• The difficulty lies not so much in developing new ideas as in escaping from old ones.

    John Maynard Keynes

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Iron Capital Insights

Our insights, reflections and musings on the most timely topics relevant to managing your investments.
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  • Iron Capital Insights
  • January 12, 2023
  • Chuck Osborne

2023: What to Expect?

Every market strategist seems to have the same outlook going into 2023:  The market will struggle in the first half of the year, then rally toward the end. This groupthink alone should be taken as evidence that there is a high probability of this forecast being wrong.


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  • Iron Capital Insights
  • December 14, 2022
  • Chuck Osborne

Passing the Test

‘Tis the season: it is the pre-holiday ritual known as final exams. The market has tests as well. This quarter we have rallied off of the September lows right up to the 200-day moving average. We hit that at the end of November, and since then have been negative. Getting over the 200-day moving average is a big test, and thus far the market has failed.


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  • Iron Capital Insights
  • November 21, 2022
  • Chuck Osborne

It Could Be Worse

This has been a tough year in the market. Thankfully, the rally we predicted has occurred. We have seen negative results year-to-date even still, but it could be worse: you could have put your money with FTX.


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  • Iron Capital Insights
  • October 25, 2022
  • Chuck Osborne

The Lessons of Liz Truss

There are many lessons to be learned in the shortest run ever as a Prime Minister of Great Britain, and I’m sure there will be books written that will take longer to read than Ms. Truss’ tenure. We are going to focus on two immediate lessons that deal with economics and how markets work.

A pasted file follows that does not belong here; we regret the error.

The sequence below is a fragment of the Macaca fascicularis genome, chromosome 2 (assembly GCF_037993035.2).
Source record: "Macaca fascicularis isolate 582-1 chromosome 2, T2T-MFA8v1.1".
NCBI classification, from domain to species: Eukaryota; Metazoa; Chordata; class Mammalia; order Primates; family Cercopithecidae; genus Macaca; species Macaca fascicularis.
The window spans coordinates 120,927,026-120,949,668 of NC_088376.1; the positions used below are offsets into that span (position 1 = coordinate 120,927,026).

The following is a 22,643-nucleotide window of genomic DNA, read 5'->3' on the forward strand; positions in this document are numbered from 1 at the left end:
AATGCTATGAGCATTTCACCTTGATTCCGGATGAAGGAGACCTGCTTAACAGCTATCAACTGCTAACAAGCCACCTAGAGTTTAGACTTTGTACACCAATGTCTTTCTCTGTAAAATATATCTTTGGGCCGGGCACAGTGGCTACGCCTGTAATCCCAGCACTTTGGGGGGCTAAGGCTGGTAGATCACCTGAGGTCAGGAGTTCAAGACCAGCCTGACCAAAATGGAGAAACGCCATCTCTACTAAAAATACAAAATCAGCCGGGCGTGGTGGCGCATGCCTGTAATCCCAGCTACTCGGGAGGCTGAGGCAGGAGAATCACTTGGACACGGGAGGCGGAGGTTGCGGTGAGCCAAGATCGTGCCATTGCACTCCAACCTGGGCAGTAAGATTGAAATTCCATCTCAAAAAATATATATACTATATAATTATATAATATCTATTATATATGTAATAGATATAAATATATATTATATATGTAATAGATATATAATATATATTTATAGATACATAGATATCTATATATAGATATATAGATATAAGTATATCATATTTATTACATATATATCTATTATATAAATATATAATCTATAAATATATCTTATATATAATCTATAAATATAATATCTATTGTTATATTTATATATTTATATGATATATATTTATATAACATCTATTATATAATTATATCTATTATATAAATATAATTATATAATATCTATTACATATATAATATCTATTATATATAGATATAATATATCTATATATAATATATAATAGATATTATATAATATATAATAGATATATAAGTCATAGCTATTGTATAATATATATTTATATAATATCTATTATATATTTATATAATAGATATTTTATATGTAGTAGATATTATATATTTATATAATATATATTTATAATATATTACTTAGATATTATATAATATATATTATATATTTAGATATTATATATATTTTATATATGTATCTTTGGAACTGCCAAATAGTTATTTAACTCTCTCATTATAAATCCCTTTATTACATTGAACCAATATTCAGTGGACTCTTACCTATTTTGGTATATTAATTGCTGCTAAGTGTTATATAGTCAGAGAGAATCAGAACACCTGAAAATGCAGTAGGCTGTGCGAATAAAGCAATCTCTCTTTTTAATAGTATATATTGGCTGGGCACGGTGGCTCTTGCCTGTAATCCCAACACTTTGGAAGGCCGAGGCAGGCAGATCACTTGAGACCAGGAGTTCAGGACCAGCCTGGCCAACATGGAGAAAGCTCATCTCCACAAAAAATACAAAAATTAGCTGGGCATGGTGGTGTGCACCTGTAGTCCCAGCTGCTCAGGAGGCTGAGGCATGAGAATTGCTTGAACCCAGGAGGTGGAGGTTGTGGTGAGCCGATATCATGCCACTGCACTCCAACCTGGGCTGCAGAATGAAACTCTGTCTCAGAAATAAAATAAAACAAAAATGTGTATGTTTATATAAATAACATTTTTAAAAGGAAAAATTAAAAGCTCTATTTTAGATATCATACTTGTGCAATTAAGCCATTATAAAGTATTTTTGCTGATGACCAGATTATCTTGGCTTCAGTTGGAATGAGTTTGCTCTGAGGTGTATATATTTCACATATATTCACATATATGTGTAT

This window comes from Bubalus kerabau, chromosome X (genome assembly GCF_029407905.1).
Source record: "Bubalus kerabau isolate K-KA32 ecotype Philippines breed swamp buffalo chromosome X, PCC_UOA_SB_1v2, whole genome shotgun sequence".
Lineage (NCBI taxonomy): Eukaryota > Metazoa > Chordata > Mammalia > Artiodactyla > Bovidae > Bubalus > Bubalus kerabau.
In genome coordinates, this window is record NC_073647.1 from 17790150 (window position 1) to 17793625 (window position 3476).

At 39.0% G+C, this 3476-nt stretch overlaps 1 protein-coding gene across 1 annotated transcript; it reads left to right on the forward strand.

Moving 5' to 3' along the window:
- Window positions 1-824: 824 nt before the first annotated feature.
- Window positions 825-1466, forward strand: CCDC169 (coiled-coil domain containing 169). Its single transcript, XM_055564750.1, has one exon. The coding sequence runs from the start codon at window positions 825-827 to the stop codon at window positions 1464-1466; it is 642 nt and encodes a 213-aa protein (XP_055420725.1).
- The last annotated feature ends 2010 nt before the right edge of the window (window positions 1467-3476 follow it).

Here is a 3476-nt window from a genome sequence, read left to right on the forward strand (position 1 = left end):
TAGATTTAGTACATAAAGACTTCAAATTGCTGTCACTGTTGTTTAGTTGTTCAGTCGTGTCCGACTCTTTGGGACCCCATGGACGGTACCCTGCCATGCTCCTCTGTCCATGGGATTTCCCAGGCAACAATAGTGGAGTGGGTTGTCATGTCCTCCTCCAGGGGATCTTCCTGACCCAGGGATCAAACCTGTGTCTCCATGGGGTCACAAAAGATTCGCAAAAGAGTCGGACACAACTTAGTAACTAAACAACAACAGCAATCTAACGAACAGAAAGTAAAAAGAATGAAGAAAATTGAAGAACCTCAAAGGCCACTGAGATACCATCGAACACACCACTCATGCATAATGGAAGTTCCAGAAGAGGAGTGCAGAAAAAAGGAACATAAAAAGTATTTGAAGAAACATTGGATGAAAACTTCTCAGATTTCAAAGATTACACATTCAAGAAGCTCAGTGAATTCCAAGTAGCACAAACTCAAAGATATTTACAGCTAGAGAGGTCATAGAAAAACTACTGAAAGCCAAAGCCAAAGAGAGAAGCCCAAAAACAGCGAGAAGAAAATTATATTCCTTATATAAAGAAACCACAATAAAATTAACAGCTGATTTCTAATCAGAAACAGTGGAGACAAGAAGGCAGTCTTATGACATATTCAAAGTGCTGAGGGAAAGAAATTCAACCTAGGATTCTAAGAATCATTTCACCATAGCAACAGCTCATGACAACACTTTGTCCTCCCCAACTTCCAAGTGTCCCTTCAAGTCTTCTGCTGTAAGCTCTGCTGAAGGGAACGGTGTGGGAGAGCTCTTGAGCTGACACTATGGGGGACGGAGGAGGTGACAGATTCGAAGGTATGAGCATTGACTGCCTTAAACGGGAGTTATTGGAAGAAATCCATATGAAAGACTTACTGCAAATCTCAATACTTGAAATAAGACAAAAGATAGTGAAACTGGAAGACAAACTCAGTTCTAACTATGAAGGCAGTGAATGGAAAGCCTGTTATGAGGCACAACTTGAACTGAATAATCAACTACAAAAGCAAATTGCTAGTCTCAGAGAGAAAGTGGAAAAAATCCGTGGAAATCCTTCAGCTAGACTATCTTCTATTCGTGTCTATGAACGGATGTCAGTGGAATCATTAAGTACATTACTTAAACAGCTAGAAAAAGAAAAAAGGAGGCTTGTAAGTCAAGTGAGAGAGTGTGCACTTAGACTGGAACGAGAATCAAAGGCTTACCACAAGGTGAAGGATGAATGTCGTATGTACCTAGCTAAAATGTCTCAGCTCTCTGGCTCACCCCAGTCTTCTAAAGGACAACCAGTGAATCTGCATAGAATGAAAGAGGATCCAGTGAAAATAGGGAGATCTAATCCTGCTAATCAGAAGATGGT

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  • Iron Capital Insights
  • October 3, 2022
  • Chuck Osborne

Darkest Before Dawn

The third quarter ended poorly last week in what has been a very frustrating year for markets. It begins to feel like it will never end; it always seems that way when the market finally hits bottom and starts climbing. Times like this remind us to focus on the fundamentals.

  • Every market strategist seems to have the same outlook going into 2023: The market will struggle in the first half of the year, then rally toward the end. There is some difference in the degree and actual year-end estimates for the value of the S&P 500 index, but directionally, this is the forecast from every strategist we have heard.

    This groupthink alone should be taken as evidence that there is a high probability of this forecast being wrong. When everyone on Wall Street agrees, then usually that means everyone is wrong…but not always. Just because it is the consensus doesn’t necessarily mean it is wrong. So, let’s try to figure this out for ourselves.

    © Galeanu Mihai

    The almost universal reason for this forecast is the belief that we simply must have a recession in 2023. The argument goes that because the Fed is raising interest rates, the economy must go into a recession.  If we go into a recession, then corporations will make less money; therefore, earnings estimates need to drop, and when they do, the stock market will fall. This has been the steady drumbeat of market strategists for at least nine months now. The only change is that they keep getting frustrated by the fact that analysts’ earnings estimates are not dropping, or at least not dropping fast enough.

    Why the disconnect between the earnings estimates of Wall Street analysts and the views of Wall Street strategists? I believe the disconnect comes from having very different perspectives. First, some translation into English would be helpful.